"Suddenly," Mira Schors first one-person exhibition in New York in over a decade, reveals an artist in the process of reevaluating her trademark interests. For well over 20 years, Schor has developed a practice in which language assumes multivalent roles. In her spare but luxurious oil paintings, sentence fragments, single words, and even punctuation are transformed into image by the artist’s elegant hand. In her writing, the political agency of text becomes the critical nexus in such groundbreaking works as Wet: On Painting, Feminism and Art Culture (Duke, 1997) and M/E/A/N/I/N/G, the popular journal of artist writings that she coedited with artist Susan Bee from 1986 to ’96.
Instead of the fleshy semicolon or succulent nouns we have come to expect from Schor, the dominant image in "Suddenly" is a graphic speech bubble. A loose, narrative relationship among the 25 oil paintings, which tend to be small, begins to develop, complete with "pauses," or extra space between works to bracket humorous sidebars or emphasize important "thoughts." The sequence begins with Marker (2008), in which interlocking bubbles form a tombstone inscribed with the name schor, and ends with an astonishing pair of pictures titled I’m Fine (2008) and Portrait of My Brain (2007). In between, the artist uses her mutable speech-bubble shape to track the endless and often painful fluctuations of lived experience: from the scratched-out, blackened face of Anonymity to the gritty, Gustonesque Black and Grey Thought to the ephemeral As a Cloud. The nuanced range of feeling generated by Schor’s mute and often brutally funny "self-portraits" feels hard-won and new. They form a poignant counterpoint to her many years as one of the most articulate feminist voices in the artworld.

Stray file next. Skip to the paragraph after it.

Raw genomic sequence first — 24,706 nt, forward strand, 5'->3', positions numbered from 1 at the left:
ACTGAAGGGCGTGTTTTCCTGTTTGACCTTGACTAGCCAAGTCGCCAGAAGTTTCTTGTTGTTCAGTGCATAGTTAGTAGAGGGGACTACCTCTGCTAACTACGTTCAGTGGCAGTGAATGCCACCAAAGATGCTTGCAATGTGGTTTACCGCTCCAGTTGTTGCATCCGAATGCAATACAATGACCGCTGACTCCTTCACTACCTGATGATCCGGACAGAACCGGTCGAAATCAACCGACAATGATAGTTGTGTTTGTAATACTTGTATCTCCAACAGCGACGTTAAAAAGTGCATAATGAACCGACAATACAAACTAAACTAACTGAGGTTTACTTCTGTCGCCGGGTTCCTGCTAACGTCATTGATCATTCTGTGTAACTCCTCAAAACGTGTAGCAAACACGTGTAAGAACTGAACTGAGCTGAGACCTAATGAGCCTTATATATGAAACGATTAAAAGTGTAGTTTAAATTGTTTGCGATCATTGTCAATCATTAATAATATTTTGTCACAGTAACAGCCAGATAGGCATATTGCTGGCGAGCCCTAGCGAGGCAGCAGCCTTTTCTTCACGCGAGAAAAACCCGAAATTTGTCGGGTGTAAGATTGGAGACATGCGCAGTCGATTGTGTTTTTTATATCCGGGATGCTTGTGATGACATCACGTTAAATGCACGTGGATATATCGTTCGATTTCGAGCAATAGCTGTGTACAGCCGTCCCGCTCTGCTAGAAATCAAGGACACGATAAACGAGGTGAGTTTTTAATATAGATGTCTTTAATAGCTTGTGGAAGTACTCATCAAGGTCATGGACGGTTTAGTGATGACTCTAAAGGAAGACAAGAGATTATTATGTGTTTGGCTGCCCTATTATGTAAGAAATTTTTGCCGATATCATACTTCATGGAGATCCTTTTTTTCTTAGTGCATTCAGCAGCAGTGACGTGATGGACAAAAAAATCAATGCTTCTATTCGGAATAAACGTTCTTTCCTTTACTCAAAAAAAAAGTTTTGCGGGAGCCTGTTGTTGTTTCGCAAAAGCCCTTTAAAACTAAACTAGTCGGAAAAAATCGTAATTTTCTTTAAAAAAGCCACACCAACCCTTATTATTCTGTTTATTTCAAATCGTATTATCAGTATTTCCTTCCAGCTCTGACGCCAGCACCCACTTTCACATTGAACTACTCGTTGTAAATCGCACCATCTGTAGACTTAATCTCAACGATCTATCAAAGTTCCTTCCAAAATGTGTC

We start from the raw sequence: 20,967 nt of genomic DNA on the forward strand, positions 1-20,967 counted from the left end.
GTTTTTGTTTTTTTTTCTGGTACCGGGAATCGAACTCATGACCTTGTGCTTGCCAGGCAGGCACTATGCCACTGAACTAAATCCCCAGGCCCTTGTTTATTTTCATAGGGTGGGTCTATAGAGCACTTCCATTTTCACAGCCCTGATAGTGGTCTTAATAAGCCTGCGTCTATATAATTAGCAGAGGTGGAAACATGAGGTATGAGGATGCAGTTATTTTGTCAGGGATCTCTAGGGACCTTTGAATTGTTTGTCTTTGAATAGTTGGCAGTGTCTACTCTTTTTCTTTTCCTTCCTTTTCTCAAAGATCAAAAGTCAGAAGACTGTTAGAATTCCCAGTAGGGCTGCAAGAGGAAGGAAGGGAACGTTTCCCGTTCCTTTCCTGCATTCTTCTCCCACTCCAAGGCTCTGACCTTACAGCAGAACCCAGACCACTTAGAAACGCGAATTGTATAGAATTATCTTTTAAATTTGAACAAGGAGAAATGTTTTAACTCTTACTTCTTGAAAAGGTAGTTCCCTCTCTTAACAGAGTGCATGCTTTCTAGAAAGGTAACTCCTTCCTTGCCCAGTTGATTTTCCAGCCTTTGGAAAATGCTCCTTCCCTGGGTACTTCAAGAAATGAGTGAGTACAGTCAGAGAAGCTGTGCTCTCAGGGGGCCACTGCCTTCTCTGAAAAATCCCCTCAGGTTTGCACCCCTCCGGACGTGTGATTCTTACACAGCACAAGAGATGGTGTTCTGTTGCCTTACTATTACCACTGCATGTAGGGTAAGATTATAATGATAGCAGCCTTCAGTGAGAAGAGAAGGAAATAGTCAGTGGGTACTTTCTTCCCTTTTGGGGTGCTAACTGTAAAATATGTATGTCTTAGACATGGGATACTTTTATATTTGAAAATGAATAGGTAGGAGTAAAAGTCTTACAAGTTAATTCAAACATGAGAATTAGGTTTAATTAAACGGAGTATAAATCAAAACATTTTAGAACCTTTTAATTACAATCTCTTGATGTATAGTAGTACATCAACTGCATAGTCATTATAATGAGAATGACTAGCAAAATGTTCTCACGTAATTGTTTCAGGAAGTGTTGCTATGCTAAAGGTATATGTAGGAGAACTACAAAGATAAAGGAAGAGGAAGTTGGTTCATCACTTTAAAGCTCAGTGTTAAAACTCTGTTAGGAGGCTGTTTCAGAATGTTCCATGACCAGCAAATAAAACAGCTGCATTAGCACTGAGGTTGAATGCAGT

"Mira Schor" originally appeared in the Summer 2009 issue of Modern Painters. For a complete list of articles from this issue available on ARTINFO, see Modern Painters' Summer 2009 Table of Contents.